From broken bones to nerve damage, car crashes can cause a variety of injuries. A common injury following any automobile accident, though, is a traumatic brain injury. If you hit your head on a hard surface or your car’s airbag, you may sustain one. The same is true if a loose object in your vehicle smashes into your head or your brain moves forward rapidly.
The American Association of Neurological Surgeons reports that there are approximately 1.7 million TBIs in the United States every year. Of these, between 50% and 70% happen in car accidents. While you may expect to experience a variety of symptoms with a TBI, you may not realize your mental health may be in jeopardy.
A common symptom
Within the first year of sustaining a TBI, roughly half of individuals experience some type of depression. Some with TBI-related depression report experiencing it even years after the initial injury. While depression may be minor, it is often severe. That is, you may experience a general feeling of sadness, a lack of motivation, concentration difficulties or even suicidal thoughts.
As you likely know, mental health can be difficult to understand. If you feel depressed after a TBI, some external factors may make your symptoms better or worse. The following three components may influence your experience:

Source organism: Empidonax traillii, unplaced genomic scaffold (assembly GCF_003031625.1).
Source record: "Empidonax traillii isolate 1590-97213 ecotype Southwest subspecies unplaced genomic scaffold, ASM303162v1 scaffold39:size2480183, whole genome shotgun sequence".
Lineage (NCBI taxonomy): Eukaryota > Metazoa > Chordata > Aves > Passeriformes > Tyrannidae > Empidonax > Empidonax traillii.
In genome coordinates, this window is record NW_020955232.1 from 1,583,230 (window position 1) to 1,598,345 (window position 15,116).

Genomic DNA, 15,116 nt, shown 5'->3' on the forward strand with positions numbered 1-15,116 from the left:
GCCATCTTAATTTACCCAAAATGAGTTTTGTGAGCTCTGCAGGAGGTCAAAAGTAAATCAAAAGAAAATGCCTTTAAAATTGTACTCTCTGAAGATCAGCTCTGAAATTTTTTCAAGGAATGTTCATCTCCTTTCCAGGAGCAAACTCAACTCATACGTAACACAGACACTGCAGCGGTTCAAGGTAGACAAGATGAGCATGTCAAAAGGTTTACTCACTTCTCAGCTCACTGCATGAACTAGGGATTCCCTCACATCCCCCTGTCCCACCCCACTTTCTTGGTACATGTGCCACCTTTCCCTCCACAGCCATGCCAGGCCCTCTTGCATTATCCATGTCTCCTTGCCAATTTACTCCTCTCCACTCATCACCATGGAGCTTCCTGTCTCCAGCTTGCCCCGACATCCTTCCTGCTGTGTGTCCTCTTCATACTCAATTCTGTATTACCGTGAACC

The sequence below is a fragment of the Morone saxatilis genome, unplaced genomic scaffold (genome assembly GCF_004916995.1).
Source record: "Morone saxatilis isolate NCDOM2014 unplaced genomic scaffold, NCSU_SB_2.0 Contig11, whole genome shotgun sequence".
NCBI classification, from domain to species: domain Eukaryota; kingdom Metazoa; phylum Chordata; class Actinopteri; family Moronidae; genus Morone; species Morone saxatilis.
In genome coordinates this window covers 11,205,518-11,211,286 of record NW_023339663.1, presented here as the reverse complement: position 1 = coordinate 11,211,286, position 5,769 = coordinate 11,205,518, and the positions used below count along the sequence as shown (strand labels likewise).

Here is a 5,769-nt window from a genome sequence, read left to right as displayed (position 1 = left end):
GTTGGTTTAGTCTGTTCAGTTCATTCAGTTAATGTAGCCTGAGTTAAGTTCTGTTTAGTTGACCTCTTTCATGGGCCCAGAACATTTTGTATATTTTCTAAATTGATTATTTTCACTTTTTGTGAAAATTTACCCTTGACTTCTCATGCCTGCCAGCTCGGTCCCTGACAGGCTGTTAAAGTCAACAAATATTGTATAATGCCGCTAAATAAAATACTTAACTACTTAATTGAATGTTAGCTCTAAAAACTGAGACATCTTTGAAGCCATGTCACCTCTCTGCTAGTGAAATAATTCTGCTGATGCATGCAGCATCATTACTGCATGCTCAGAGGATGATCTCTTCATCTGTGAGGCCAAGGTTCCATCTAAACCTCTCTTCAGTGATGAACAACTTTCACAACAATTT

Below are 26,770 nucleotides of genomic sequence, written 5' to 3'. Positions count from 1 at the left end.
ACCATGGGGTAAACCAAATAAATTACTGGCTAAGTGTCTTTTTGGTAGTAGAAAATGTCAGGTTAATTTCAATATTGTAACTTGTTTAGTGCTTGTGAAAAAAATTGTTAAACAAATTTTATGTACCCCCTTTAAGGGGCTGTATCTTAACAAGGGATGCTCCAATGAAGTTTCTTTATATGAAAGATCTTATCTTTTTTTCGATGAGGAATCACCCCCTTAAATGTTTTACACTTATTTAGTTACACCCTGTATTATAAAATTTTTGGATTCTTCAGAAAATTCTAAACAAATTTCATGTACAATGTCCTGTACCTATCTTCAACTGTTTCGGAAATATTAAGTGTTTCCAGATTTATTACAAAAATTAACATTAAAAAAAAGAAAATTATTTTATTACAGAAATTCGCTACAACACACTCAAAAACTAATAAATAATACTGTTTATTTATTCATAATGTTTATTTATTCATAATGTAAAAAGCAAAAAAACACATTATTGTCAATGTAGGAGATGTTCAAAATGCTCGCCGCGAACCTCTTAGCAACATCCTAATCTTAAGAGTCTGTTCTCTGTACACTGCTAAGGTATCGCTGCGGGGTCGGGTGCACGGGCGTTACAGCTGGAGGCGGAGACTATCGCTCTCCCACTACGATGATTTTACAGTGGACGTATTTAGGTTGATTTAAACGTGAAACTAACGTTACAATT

- Physiological changes to your brain after a physical injury
- Neurological and emotional reactions to the onset of depression symptoms
- Biological factors, such as genetic makeup and family history
When it comes to physical injuries, physicians often have a variety of diagnostic tools and treatment options. Unfortunately, diagnosing and treating depression is often more difficult. Even worse, symptoms may seem to diminish or go away altogether, only to return later.
You simply cannot ignore your mental health after a car accident. If you have sustained a TBI due to the actions of a careless driver, you must watch out for depression. Naturally, if you do not feel like your previous self, you may need treatment, counseling and rehabilitation to manage your mental state.